Nicholas Murray Butler? Tommy Lasorda? John Newbern? Laurence J. Peter? Anonymous?
Dear Quote Investigator: There is a humorous three-fold categorization of people. The first group contains those who make things happen. Are you familiar with this saying? Would you please examine its provenance?
Quote Investigator: In March 1931 Nicholas Murray Butler who was the President of Columbia University in New York delivered a speech on Charter Day at the University of California. Butler split the population into thee sets, but he noted that individuals could move from one set to another. Emphasis added to excerpts by QI: 1
The vast population of this earth, and indeed nations themselves, may readily be divided into three groups. There are the few who make things happen, the many more who watch things happen, and the overwhelming majority who have no notion of what happens. Every human being is born into this third and largest group; it is for himself, his environment and his education to determine whether he shall rise to the second group or even to the first.
Some periodicals and reference works identified Butler as the coiner of this expression, and researcher Barry Popik identified the pertinent speech.
Below are additional selected citations in chronological order.
Butler’s pronouncement made a splash, but he was not always credited, and the phrasing was variable: For example, in June 1931 a newspaper in Fort Lauderdale, Florida printed this: 2
Not long ago a prominent educator was reported as saying that there are just three kinds of people in the world: the few who make things happen; the slightly larger group who observe them happening; and the great majority, who never even know they are happening.
In July 1931 a newspaper in Dayton, Ohio credited Butler with a slightly different instance: 3
Nicholas Murray Butler divides mankind into three classes. First, there are those who make things happen; second, those who watch things happening; and third, the vast majority who have no notion what is happening.
In 1956 “New Guide for Toastmasters and Speakers” by Herbert V. Prochnow credited a periodical in South Dakota: 4
Opinion of the Public
People come in three classes: the few who make things happen, the many who watch things happen and the overwhelming majority who have no idea what happened. News, Woonsocket, S. D.
In 1958 the popular syndicated columnist Earl Wilson presented an anonymous instance; 5
Earl’s Pearls: Sign on a desk in the Pentagon: “This Job Is So Secret, I Don’t Know What I’m Doing” . . . People can be divided into three groups — those who make things happen, those who watch things happen, and those who wonder what happened.
In 1979 Tommy Lasorda who was the successful manager of the Los Angeles Dodgers baseball team wrote a newspaper piece containing a version of the expression tailored to his sport: 6
There are three types of baseball players — those who make it happen, those who watch it happen and those who wonder what happens. Our players are the ones who make it happen and they’re the ones who will make it happen again in 1979.
Also in 1979 the compilation “1,001 Logical Laws” edited by John Peers ascribed the saying as follows: 7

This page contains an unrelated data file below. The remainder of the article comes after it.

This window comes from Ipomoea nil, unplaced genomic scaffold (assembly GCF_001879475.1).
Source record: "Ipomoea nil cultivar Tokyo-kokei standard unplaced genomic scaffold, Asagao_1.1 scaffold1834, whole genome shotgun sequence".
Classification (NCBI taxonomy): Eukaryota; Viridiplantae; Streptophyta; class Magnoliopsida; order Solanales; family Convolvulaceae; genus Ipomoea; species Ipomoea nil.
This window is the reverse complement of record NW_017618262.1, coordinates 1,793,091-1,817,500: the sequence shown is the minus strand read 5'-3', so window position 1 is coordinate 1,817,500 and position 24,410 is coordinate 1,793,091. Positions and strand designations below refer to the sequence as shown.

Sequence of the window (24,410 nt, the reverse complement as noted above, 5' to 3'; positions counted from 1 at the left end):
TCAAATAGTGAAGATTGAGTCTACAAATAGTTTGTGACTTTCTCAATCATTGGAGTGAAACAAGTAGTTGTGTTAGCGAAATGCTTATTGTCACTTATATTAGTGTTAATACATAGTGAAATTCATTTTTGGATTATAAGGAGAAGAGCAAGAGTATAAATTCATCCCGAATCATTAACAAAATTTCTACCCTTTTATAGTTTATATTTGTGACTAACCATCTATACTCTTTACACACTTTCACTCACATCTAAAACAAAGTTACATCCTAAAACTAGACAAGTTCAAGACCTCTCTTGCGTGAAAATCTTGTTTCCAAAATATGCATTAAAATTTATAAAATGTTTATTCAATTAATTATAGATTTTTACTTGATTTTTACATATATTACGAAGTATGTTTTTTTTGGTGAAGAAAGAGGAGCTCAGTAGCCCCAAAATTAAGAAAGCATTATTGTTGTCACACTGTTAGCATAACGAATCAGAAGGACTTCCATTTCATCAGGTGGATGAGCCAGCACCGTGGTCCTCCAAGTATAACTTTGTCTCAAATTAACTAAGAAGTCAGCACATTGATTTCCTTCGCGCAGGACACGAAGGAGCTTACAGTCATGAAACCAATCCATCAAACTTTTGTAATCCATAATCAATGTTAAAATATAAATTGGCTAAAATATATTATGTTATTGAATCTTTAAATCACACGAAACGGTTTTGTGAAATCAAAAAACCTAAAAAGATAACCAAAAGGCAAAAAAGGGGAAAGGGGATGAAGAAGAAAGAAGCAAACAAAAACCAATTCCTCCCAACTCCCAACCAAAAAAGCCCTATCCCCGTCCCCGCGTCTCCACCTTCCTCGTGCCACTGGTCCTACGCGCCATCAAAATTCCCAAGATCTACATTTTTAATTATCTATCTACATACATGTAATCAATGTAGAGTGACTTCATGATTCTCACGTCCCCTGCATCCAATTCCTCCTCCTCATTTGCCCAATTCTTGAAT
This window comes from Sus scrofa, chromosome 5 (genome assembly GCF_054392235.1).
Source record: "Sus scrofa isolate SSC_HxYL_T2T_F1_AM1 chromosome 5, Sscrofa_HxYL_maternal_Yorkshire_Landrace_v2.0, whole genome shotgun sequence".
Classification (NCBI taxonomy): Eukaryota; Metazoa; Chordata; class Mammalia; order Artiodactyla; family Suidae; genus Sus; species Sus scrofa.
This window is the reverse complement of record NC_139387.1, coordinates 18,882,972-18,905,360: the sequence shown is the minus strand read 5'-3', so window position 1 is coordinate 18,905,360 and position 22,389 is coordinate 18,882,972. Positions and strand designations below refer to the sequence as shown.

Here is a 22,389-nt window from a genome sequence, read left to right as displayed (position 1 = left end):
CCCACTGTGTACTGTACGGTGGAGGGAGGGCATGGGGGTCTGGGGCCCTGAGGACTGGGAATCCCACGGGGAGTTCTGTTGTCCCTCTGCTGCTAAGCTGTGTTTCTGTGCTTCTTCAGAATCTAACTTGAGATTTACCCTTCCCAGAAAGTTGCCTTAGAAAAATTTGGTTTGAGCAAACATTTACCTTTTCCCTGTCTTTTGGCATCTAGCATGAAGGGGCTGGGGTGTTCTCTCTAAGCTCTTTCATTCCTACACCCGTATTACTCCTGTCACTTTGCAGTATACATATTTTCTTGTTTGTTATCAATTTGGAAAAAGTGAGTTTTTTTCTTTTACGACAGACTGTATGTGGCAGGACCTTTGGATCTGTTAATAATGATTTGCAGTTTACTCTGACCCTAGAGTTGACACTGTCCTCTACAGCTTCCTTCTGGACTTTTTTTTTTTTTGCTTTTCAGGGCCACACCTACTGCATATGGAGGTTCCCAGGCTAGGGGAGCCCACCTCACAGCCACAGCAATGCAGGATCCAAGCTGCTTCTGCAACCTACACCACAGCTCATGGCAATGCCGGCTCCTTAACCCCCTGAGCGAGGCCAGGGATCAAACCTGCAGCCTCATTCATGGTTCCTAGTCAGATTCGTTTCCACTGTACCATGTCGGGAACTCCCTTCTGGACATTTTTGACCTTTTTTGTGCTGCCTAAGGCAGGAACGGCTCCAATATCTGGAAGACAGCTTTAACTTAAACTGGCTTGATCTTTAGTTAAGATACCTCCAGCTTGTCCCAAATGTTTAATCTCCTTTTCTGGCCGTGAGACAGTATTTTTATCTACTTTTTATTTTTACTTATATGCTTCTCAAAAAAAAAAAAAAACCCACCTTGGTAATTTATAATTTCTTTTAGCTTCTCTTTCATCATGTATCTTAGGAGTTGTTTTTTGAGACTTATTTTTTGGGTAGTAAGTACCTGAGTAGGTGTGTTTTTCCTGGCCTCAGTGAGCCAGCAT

John Newbern’s Law:
People can be divided into three groups: those who make things happen, those who watch things happen, and those who wonder what happened.
In 1982 “Peter’s Almanac” by Laurence J. Peter presented a version without attribution: 8
Peter’s People Types:
1. People who make things happen.
2. People who watch things happen.
3. People who don’t know what happened.
In 1985 the connection to Butler was recalled in the pages of “Forbes” magazine: 9
There are the few who make things happen; the many more who watch things happen and the overwhelming majority who have no notion of what happens.
NICHOLAS MURRAY BUTLER
In conclusion, Nicholas Murray Butler should receive credit for the words he spoke in 1931. The phrasing has evolved over time, and others have repeated versions of the saying; however, current evidence points to Butler as the originator.
(Great thanks to Sean Murphy, Carl Österberg, and Tim Allison whose inquiries led QI to formulate this question and perform this exploration. Murphy (www.skmurphy.com) reported that Kent Wright’s 1944 book “Nectar in a Nutshell” credited Butler. Österberg noted that a wide variety of people had received credit, e.g., Steve Backley, Mary Kay Ash, Jim Lovell, Robert T. Kiyosaki, Carroll Bryant, Casey Stengel, and John W. Newbern. Special thanks to Barry Popik for his pioneering research.)
- 1931 March 29, St. Louis Post-Dispatch, THESE UNITED STATES–“A Nation Without Leaders or Political Parties; An Office-Seeking Class in Control” by Nicholas Murray Butler, Quote Page 6, Column 2, St. Louis, Missouri. (Newspapers_com) ↩
- 1931 June 2, The Fort Lauderdale News, With State Press: Three Kinds of Men, Quote Page 4, Column 2, Fort Lauderdale, Florida. (Newspapers_com) ↩
- 1931 July 13, The Dayton Daily News, Trends of the Times, Quote Page 8, Column 1, Dayton, Ohio. (Newspapers_com) ↩
- 1956, New Guide for Toastmasters and Speakers by Herbert V. Prochnow, Quote Page 190, Prentice-Hall, Englewood Cliffs, New Jersey. (Verified with scans; Internet Archive) ↩
- 1958 May 8, The Raleigh Register, Earl’s Pearls, Quote Page 1, Column 8, Beckley, West Virginia. (Newspapers_com) ↩
- 1979 February 25, The Daily Times, Dodgers Alive And Well by Tom Lasorda, Quote Page B4, Column 1, Salisbury, Maryland. (Newspapers_com) ↩
- 1979, 1,001 Logical Laws, Accurate Axioms, Profound Principles, Compiled by John Peers, Edited by Gordon Bennett, Quote Page 117, Doubleday & Company, Inc., Garden City, New York. (Verified on paper) ↩
- 1982, Peter’s Almanac by Laurence J. Peter, Date: January 23, William Morrow and Company, New York. (Verified with scans) ↩
- 1985 January 28, Forbes, Thoughts on the Business of Life, Quote Page 132, Column 1, Forbes Inc., New York. (Verified on microfilm) ↩